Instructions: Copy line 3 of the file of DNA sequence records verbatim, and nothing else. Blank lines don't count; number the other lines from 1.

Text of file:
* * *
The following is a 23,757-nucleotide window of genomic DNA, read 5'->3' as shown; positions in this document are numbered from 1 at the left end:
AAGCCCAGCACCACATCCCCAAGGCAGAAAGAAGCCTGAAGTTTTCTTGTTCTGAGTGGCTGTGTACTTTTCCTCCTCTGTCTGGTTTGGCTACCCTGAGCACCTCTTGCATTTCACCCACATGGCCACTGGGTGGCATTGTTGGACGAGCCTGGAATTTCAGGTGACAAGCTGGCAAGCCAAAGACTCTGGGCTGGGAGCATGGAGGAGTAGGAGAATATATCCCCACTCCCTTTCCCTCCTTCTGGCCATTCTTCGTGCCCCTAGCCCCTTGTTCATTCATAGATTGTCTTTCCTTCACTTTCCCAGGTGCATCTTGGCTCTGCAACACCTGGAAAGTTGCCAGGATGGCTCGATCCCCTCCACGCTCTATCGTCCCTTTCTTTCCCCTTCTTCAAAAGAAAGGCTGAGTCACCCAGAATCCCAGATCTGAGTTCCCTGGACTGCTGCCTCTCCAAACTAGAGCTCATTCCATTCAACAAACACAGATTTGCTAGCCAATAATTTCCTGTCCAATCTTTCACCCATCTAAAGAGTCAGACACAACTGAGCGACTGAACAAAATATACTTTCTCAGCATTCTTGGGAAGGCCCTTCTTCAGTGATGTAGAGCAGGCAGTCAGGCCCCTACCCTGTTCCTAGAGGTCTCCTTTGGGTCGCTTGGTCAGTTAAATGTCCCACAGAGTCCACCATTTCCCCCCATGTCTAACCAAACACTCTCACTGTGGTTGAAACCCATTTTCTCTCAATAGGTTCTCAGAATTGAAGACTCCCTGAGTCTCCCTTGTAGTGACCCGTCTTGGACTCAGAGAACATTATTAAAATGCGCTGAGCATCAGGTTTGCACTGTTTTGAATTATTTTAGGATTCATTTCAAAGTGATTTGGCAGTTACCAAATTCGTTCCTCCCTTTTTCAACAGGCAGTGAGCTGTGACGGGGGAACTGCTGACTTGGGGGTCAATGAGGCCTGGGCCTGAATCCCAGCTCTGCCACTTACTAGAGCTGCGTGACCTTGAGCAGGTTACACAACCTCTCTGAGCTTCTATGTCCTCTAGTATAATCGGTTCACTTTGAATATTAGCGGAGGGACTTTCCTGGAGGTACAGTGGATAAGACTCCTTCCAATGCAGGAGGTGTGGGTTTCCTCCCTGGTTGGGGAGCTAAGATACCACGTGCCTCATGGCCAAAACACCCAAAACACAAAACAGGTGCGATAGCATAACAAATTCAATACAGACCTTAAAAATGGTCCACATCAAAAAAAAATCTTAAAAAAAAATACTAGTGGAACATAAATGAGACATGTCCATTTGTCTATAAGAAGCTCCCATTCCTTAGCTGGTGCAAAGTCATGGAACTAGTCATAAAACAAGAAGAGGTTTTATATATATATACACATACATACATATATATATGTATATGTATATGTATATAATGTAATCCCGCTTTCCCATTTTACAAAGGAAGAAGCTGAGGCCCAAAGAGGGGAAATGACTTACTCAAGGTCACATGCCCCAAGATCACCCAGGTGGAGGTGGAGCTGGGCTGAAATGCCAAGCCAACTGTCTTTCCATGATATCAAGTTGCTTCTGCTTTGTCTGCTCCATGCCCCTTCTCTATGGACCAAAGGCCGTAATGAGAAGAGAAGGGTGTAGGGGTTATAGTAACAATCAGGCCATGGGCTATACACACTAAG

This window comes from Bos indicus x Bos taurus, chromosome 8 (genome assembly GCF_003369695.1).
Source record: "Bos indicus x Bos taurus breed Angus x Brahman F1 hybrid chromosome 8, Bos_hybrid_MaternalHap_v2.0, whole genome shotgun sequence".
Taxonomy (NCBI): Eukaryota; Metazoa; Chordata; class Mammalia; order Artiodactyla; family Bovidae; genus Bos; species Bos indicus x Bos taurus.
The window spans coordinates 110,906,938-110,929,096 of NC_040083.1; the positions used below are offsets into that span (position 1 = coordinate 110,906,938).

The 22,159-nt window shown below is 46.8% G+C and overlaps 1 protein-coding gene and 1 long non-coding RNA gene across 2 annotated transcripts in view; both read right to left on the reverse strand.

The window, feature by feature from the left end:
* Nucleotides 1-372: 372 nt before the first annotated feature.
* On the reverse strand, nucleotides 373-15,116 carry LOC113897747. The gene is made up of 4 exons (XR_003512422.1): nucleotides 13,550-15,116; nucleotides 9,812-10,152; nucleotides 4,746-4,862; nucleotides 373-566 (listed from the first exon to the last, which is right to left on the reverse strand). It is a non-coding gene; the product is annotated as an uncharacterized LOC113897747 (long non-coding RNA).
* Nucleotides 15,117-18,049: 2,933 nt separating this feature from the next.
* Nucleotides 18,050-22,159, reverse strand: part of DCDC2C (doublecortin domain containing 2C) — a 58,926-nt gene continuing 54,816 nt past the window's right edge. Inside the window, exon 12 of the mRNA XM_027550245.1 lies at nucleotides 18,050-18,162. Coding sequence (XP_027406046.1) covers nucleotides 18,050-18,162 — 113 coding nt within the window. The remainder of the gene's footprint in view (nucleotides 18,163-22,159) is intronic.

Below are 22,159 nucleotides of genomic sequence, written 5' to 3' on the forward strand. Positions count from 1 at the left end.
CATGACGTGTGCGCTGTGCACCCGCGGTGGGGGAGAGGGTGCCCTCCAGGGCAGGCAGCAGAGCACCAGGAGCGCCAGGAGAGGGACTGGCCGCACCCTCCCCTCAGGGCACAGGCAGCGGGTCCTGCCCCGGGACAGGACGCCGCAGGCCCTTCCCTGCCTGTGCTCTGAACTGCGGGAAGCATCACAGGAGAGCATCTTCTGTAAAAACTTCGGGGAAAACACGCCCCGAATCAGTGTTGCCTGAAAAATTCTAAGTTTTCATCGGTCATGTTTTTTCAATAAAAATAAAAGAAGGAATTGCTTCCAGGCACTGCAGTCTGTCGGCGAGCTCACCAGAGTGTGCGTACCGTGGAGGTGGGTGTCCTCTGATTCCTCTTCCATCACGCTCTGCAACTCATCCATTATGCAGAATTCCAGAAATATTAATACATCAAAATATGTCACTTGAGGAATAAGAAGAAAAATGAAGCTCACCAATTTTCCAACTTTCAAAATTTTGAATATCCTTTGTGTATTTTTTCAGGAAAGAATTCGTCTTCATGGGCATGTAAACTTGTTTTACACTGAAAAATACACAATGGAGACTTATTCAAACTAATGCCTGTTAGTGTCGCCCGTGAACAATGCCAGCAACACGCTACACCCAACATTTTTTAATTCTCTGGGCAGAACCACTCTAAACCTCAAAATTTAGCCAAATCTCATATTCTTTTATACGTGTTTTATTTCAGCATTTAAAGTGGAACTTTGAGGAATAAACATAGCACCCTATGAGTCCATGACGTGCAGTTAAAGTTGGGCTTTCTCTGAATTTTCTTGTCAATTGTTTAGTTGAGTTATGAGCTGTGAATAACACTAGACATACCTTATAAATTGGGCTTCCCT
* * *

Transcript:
This window comes from Bos indicus x Bos taurus, chromosome 8 (genome assembly GCF_003369695.1).